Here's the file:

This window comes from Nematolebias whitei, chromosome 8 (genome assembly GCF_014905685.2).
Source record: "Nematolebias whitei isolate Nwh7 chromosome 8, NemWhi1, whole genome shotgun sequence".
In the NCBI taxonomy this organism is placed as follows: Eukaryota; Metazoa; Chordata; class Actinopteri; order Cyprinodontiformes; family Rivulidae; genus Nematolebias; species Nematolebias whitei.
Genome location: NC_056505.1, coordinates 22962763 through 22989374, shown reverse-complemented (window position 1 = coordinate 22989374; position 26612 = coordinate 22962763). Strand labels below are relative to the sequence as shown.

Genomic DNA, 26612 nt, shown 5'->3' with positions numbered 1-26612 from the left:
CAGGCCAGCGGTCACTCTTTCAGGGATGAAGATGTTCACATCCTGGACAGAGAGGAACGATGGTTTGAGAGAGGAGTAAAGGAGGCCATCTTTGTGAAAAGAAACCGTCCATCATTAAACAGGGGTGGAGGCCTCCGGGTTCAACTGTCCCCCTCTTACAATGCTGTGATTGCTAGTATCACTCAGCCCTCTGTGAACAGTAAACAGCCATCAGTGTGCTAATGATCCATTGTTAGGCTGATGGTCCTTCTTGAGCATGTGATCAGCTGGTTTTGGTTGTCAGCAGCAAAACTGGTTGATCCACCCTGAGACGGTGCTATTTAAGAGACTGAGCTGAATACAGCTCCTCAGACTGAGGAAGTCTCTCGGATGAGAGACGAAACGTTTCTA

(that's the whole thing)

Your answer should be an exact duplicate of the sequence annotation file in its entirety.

This window comes from Nematolebias whitei, chromosome 8 (genome assembly GCF_014905685.2).
Source record: "Nematolebias whitei isolate Nwh7 chromosome 8, NemWhi1, whole genome shotgun sequence".
In the NCBI taxonomy this organism is placed as follows: Eukaryota; Metazoa; Chordata; class Actinopteri; order Cyprinodontiformes; family Rivulidae; genus Nematolebias; species Nematolebias whitei.
Genome location: NC_056505.1, coordinates 22962763 through 22989374, shown reverse-complemented (window position 1 = coordinate 22989374; position 26612 = coordinate 22962763). Strand labels below are relative to the sequence as shown.

Genomic DNA, 26612 nt, shown 5'->3' with positions numbered 1-26612 from the left:
CAGGCCAGCGGTCACTCTTTCAGGGATGAAGATGTTCACATCCTGGACAGAGAGGAACGATGGTTTGAGAGAGGAGTAAAGGAGGCCATCTTTGTGAAAAGAAACCGTCCATCATTAAACAGGGGTGGAGGCCTCCGGGTTCAACTGTCCCCCTCTTACAATGCTGTGATTGCTAGTATCACTCAGCCCTCTGTGAACAGTAAACAGCCATCAGTGTGCTAATGATCCATTGTTAGGCTGATGGTCCTTCTTGAGCATGTGATCAGCTGGTTTTGGTTGTCAGCAGCAAAACTGGTTGATCCACCCTGAGACGGTGCTATTTAAGAGACTGAGCTGAATACAGCTCCTCAGACTGAGGAAGTCTCTCGGATGAGAGACGAAACGTTTCTA